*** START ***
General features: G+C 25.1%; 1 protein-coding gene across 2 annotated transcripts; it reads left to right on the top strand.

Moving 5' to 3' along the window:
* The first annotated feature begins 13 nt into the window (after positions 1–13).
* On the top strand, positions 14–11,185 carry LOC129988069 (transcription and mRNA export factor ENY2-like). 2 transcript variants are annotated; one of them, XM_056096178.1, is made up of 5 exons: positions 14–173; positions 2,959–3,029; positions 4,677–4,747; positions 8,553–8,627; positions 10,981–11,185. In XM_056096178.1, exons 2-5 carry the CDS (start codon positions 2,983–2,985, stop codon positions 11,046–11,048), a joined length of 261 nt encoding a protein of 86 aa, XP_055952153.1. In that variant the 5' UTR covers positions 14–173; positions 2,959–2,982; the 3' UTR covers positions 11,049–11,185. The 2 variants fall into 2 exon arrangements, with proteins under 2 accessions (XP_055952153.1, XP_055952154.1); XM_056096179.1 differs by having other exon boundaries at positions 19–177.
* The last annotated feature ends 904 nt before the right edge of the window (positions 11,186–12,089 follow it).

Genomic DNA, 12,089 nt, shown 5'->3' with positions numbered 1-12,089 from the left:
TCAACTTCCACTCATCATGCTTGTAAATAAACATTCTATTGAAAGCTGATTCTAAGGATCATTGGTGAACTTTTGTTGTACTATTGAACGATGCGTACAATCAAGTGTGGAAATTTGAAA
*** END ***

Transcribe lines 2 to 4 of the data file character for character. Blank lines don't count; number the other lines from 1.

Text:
Moving 5' to 3' along the window:
* The first annotated feature begins 13 nt into the window (after positions 1–13).
* On the top strand, positions 14–11,185 carry LOC129988069 (transcription and mRNA export factor ENY2-like). 2 transcript variants are annotated; one of them, XM_056096178.1, is made up of 5 exons: positions 14–173; positions 2,959–3,029; positions 4,677–4,747; positions 8,553–8,627; positions 10,981–11,185. In XM_056096178.1, exons 2-5 carry the CDS (start codon positions 2,983–2,985, stop codon positions 11,046–11,048), a joined length of 261 nt encoding a protein of 86 aa, XP_055952153.1. In that variant the 5' UTR covers positions 14–173; positions 2,959–2,982; the 3' UTR covers positions 11,049–11,185. The 2 variants fall into 2 exon arrangements, with proteins under 2 accessions (XP_055952153.1, XP_055952154.1); XM_056096179.1 differs by having other exon boundaries at positions 19–177.